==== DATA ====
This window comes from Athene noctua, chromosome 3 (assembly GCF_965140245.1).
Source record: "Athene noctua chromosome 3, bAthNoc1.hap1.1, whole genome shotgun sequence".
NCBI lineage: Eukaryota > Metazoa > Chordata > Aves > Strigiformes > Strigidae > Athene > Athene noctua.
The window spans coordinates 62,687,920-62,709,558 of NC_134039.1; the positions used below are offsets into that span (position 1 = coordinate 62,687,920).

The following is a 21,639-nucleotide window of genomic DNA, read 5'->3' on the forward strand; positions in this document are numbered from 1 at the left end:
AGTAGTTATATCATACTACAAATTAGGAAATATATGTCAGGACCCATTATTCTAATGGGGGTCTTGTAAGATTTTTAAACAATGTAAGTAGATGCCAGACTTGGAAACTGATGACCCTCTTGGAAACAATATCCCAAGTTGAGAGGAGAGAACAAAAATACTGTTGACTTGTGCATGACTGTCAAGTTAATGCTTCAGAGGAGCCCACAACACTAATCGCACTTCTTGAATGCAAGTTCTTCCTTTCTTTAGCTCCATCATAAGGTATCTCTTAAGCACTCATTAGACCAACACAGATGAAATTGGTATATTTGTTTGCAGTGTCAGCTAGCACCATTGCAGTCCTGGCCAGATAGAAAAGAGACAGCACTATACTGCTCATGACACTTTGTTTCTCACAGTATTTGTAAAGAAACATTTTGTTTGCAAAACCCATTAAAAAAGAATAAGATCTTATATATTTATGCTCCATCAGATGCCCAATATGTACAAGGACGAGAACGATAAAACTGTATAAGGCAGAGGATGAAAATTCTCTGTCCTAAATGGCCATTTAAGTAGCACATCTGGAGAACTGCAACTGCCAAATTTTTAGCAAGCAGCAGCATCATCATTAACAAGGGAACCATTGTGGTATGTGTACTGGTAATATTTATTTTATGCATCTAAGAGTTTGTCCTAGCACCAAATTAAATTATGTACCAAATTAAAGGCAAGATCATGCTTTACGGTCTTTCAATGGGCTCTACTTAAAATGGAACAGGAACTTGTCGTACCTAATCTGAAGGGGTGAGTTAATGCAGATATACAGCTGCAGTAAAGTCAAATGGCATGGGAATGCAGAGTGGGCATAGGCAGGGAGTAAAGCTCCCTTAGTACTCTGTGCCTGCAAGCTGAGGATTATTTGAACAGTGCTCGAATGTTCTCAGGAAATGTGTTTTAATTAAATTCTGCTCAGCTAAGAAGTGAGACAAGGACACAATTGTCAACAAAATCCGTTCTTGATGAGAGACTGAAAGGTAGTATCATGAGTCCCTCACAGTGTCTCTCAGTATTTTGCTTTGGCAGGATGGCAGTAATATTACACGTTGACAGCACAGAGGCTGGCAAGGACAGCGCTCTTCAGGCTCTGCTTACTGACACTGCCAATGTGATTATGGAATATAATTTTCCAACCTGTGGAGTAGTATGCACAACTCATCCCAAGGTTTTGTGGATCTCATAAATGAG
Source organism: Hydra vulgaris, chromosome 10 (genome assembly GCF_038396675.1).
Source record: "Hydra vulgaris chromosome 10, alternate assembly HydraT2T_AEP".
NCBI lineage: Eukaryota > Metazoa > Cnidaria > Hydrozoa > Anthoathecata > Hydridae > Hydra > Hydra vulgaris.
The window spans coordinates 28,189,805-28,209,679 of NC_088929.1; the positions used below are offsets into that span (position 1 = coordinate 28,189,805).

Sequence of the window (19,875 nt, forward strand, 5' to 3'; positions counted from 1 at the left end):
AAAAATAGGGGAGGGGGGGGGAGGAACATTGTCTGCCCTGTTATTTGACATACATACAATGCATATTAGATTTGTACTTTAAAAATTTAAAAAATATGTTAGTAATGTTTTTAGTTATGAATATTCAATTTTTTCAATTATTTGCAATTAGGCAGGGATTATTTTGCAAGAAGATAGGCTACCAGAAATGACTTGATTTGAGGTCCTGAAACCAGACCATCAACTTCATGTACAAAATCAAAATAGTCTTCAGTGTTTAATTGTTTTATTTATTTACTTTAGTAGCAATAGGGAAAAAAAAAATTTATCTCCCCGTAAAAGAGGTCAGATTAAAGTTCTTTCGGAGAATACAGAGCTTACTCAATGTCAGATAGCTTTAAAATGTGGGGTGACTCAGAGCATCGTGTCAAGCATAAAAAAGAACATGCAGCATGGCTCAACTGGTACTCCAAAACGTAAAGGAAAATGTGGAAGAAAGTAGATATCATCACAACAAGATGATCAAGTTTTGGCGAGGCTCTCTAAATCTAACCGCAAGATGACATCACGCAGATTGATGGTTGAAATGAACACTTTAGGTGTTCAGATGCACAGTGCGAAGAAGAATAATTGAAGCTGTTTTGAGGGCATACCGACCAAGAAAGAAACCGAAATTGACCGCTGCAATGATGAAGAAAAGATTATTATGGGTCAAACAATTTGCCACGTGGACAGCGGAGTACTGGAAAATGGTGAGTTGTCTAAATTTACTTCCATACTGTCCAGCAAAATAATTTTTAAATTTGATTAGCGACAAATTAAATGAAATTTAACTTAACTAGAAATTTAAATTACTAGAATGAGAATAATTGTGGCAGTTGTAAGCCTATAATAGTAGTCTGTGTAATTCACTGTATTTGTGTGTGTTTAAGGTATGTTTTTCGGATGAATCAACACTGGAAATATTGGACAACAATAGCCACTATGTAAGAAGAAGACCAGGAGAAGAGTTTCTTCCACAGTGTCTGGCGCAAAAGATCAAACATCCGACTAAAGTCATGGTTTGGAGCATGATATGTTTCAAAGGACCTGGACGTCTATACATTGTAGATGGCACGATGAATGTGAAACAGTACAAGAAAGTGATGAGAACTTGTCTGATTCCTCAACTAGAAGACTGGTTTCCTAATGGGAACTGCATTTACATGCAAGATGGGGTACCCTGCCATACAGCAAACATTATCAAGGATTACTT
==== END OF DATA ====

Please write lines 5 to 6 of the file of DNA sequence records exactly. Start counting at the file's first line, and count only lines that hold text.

The following is a 21,639-nucleotide window of genomic DNA, read 5'->3' on the forward strand; positions in this document are numbered from 1 at the left end:
AGTAGTTATATCATACTACAAATTAGGAAATATATGTCAGGACCCATTATTCTAATGGGGGTCTTGTAAGATTTTTAAACAATGTAAGTAGATGCCAGACTTGGAAACTGATGACCCTCTTGGAAACAATATCCCAAGTTGAGAGGAGAGAACAAAAATACTGTTGACTTGTGCATGACTGTCAAGTTAATGCTTCAGAGGAGCCCACAACACTAATCGCACTTCTTGAATGCAAGTTCTTCCTTTCTTTAGCTCCATCATAAGGTATCTCTTAAGCACTCATTAGACCAACACAGATGAAATTGGTATATTTGTTTGCAGTGTCAGCTAGCACCATTGCAGTCCTGGCCAGATAGAAAAGAGACAGCACTATACTGCTCATGACACTTTGTTTCTCACAGTATTTGTAAAGAAACATTTTGTTTGCAAAACCCATTAAAAAAGAATAAGATCTTATATATTTATGCTCCATCAGATGCCCAATATGTACAAGGACGAGAACGATAAAACTGTATAAGGCAGAGGATGAAAATTCTCTGTCCTAAATGGCCATTTAAGTAGCACATCTGGAGAACTGCAACTGCCAAATTTTTAGCAAGCAGCAGCATCATCATTAACAAGGGAACCATTGTGGTATGTGTACTGGTAATATTTATTTTATGCATCTAAGAGTTTGTCCTAGCACCAAATTAAATTATGTACCAAATTAAAGGCAAGATCATGCTTTACGGTCTTTCAATGGGCTCTACTTAAAATGGAACAGGAACTTGTCGTACCTAATCTGAAGGGGTGAGTTAATGCAGATATACAGCTGCAGTAAAGTCAAATGGCATGGGAATGCAGAGTGGGCATAGGCAGGGAGTAAAGCTCCCTTAGTACTCTGTGCCTGCAAGCTGAGGATTATTTGAACAGTGCTCGAATGTTCTCAGGAAATGTGTTTTAATTAAATTCTGCTCAGCTAAGAAGTGAGACAAGGACACAATTGTCAACAAAATCCGTTCTTGATGAGAGACTGAAAGGTAGTATCATGAGTCCCTCACAGTGTCTCTCAGTATTTTGCTTTGGCAGGATGGCAGTAATATTACACGTTGACAGCACAGAGGCTGGCAAGGACAGCGCTCTTCAGGCTCTGCTTACTGACACTGCCAATGTGATTATGGAATATAATTTTCCAACCTGTGGAGTAGTATGCACAACTCATCCCAAGGTTTTGTGGATCTCATAAATGAG